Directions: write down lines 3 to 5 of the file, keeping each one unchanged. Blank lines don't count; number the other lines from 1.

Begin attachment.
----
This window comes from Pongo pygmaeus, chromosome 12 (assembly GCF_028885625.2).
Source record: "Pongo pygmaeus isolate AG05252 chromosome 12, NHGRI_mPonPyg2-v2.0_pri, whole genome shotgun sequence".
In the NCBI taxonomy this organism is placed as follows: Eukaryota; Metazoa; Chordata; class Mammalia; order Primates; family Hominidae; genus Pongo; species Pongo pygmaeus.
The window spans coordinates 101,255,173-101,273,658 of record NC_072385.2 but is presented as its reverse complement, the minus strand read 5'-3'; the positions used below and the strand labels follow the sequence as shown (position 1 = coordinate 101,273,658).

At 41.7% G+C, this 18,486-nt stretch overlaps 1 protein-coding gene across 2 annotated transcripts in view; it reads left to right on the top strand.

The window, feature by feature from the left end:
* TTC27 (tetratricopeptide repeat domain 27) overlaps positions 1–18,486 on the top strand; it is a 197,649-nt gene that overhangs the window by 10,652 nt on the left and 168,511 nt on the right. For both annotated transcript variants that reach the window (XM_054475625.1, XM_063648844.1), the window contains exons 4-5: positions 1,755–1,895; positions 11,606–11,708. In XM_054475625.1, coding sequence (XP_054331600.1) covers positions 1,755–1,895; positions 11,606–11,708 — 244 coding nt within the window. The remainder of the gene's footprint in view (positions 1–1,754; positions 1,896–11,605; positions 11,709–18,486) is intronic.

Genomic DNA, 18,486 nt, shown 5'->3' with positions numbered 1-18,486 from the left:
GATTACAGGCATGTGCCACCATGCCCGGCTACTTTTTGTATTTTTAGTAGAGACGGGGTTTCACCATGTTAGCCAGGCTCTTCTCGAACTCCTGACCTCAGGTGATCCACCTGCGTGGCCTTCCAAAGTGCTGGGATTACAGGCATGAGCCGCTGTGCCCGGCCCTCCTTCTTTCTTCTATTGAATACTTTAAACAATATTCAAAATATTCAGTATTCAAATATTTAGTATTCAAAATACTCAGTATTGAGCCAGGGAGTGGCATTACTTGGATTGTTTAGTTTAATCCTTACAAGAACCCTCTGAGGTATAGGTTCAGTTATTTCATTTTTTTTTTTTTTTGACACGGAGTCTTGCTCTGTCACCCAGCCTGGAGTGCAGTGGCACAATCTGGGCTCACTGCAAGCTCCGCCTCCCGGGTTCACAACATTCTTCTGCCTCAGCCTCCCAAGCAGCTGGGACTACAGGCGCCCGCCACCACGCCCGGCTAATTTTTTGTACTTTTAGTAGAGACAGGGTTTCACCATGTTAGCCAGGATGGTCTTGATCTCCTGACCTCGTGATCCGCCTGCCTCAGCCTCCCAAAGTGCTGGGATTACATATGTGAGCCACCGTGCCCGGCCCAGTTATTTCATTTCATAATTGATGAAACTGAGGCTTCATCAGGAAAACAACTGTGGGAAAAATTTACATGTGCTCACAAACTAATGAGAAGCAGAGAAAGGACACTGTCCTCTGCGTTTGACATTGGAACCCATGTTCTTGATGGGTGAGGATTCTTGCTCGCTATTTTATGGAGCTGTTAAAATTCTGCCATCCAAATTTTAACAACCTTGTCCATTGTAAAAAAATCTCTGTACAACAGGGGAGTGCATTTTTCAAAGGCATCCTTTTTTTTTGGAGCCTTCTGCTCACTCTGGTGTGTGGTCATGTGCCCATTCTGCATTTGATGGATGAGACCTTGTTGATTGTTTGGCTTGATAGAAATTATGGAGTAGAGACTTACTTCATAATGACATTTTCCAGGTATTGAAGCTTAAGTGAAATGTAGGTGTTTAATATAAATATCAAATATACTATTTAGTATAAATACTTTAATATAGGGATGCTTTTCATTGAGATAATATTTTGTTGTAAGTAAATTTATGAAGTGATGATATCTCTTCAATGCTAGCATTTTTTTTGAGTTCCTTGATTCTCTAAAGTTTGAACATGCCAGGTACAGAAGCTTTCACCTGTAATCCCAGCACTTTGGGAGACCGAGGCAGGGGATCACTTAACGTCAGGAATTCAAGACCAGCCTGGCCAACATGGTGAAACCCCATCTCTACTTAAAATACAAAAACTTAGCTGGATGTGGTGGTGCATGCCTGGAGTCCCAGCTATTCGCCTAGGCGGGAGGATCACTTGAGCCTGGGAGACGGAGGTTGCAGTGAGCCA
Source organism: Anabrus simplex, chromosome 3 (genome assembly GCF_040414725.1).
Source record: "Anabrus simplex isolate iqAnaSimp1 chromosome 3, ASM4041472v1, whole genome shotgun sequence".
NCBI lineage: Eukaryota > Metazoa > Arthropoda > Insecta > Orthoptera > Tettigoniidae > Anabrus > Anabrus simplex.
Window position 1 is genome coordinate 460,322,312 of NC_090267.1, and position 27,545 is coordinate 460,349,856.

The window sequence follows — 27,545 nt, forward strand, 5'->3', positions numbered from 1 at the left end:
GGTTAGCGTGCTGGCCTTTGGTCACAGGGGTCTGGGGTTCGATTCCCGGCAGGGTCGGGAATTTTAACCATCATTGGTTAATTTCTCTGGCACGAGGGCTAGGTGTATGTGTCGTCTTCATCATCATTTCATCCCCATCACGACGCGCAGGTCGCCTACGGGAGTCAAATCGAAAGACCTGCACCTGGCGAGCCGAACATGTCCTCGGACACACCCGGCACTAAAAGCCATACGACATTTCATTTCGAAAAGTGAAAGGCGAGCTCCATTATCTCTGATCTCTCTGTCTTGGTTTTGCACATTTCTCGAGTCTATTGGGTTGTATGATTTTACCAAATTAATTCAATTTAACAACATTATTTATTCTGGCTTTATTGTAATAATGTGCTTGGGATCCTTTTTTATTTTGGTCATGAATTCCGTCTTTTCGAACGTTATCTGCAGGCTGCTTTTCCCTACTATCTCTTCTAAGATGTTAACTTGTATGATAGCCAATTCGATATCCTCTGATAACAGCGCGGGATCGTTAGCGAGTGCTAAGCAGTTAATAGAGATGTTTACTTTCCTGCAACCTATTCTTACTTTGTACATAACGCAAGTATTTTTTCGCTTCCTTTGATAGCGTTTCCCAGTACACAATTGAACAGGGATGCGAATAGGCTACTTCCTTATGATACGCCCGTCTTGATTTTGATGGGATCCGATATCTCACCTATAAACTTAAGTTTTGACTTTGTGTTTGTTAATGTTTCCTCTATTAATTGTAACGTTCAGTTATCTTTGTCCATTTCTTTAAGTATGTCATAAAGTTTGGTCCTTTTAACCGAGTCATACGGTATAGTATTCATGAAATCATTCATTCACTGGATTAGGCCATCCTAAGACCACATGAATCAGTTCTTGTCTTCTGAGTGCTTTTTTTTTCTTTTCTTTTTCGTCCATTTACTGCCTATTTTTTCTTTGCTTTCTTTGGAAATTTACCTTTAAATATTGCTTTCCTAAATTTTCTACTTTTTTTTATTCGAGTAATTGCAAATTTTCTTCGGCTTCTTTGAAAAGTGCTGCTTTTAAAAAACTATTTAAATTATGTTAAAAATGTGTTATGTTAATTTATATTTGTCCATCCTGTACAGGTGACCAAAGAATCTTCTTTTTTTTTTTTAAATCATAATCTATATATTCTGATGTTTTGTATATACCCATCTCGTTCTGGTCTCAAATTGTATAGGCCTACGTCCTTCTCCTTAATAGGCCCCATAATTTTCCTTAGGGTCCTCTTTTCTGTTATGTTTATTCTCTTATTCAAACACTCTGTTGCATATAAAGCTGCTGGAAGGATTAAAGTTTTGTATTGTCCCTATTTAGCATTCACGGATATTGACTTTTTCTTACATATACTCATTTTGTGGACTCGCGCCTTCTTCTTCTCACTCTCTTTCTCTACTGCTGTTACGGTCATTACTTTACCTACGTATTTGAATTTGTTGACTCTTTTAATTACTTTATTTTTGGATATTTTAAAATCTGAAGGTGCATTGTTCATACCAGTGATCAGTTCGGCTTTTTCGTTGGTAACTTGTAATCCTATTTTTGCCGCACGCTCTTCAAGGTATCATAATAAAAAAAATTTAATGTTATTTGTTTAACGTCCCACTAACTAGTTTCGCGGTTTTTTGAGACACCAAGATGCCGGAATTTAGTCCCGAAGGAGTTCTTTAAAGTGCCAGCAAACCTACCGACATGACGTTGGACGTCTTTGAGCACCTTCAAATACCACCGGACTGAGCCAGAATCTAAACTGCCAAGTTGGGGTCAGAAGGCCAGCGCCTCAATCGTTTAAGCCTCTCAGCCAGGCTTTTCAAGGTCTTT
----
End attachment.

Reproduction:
In the NCBI taxonomy this organism is placed as follows: Eukaryota; Metazoa; Chordata; class Mammalia; order Primates; family Hominidae; genus Pongo; species Pongo pygmaeus.
The window spans coordinates 101,255,173-101,273,658 of record NC_072385.2 but is presented as its reverse complement, the minus strand read 5'-3'; the positions used below and the strand labels follow the sequence as shown (position 1 = coordinate 101,273,658).

At 41.7% G+C, this 18,486-nt stretch overlaps 1 protein-coding gene across 2 annotated transcripts in view; it reads left to right on the top strand.